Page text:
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Novartis wins key adjuvant Taf/Mek approval in Europe

Ex-GSK duo on course for first blockbuster year

Novartis’ cancer combination Tafinlar and Mekinist has been approved by the EMA for adjuvant treatment of advanced melanoma in order to prevent disease recurrence.

The new indication – the third for the BRAF/MEK inhibitor combination – is an important one for Novartis as it faces increasing competition in the melanoma market from immuno-oncology drugs like Bristol-Myers Squibb’s Opdivo and Merck & Co/MSD’s Keytruda.

The EMA has approved Tafinlar (dabrafenib) and Mekinist (trametinib) for the adjuvant (post-surgery) treatment of stage III melanoma patients with BRAF V600 mutations, following in the footsteps of the US FDA which gave a green light to this indication earlier this year.

Approval is based on the 870-patient COMBI-AD study, which showed that patients who received the combination treatment had a statistically significant improvement in relapse-free survival (RFS) compared with those on placebo.

All told, 38% of patients on the Taf/Mek combination had a relapse or died after the primary data cut-off point of more than two and a half years, compared to 57% of the control group, and that benefit has been maintained beyond three years in later analyses.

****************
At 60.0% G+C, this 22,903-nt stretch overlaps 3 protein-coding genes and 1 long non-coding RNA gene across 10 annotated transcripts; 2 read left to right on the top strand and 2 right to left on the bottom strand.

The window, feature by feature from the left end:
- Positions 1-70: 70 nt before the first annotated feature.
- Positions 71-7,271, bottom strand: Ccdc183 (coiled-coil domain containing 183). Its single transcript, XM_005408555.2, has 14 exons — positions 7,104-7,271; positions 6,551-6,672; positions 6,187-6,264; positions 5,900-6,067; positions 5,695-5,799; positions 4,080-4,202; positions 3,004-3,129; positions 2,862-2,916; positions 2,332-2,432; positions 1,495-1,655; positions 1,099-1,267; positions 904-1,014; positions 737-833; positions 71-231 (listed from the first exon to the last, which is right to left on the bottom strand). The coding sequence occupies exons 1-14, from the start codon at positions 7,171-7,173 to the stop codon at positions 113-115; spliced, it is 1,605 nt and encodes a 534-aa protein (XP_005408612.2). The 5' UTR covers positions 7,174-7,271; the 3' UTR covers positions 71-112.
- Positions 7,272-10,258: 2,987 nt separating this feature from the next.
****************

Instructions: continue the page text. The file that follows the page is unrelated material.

Novartis acquired Tafinlar and Mekinist as part of its asset-swap deal with GlaxoSmithKline (GSK) in 2015, and since taking over the drugs has grown sales considerably thanks to additional approvals including a go-ahead last year in BRAF V600-postitive non-small cell lung cancer (NSCLC). Sales in the first half of this year rose by a third to $551m, setting it on course for its first blockbuster year.

Vas Narasimhan

Novartis chief executive Vas Narasimhan said during the company’s second-quarter results call that “treating patients earlier in the adjuvant setting will enable us to continue to drive Mekinist and Tafinlar… particularly given the competition that of course has come up in the class.”

Taf/Mek competes directly with Roche's Zelboraf (vemurafenib) and Cotellic (cobimetinib) combination in melanoma, but has been outselling its rival, particularly after Roche’s duo failed to hit the mark in an adjuvant melanoma study last year.

PD-1 inhibitors Opdivo and Keytruda, which have been steadily moving up the treatment pathway in melanoma, have also emerged as a competitive threat to Taf/Mek, although there is now talk of using the cancer immunotherapies and small-molecule BRAF/MEK pair in combination.

BMS’ drug picked up an FDA approval for adjuvant melanoma therapy last December based on the results of the phase III CheckMate-238 trial, and was recommended for approval in that indication in the EU in June. Meanwhile, Merck filed an application for Keytruda in the US in June as an adjuvant therapy based on the KEYNOTE-054 trial.

Article by
Phil Taylor

29th August 2018

From: Marketing



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